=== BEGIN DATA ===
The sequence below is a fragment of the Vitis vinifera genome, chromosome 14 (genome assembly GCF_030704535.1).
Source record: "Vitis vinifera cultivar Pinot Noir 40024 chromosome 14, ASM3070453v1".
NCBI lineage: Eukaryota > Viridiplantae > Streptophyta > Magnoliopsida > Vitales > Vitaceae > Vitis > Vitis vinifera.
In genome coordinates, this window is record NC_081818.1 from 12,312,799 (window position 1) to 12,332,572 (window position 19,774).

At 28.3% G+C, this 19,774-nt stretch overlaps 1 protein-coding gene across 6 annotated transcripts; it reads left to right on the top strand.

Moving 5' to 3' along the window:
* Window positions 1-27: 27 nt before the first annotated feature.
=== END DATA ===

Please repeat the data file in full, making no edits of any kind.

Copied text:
The sequence below is a fragment of the Vitis vinifera genome, chromosome 14 (genome assembly GCF_030704535.1).
Source record: "Vitis vinifera cultivar Pinot Noir 40024 chromosome 14, ASM3070453v1".
NCBI lineage: Eukaryota > Viridiplantae > Streptophyta > Magnoliopsida > Vitales > Vitaceae > Vitis > Vitis vinifera.
In genome coordinates, this window is record NC_081818.1 from 12,312,799 (window position 1) to 12,332,572 (window position 19,774).

At 28.3% G+C, this 19,774-nt stretch overlaps 1 protein-coding gene across 6 annotated transcripts; it reads left to right on the top strand.

Moving 5' to 3' along the window:
* Window positions 1-27: 27 nt before the first annotated feature.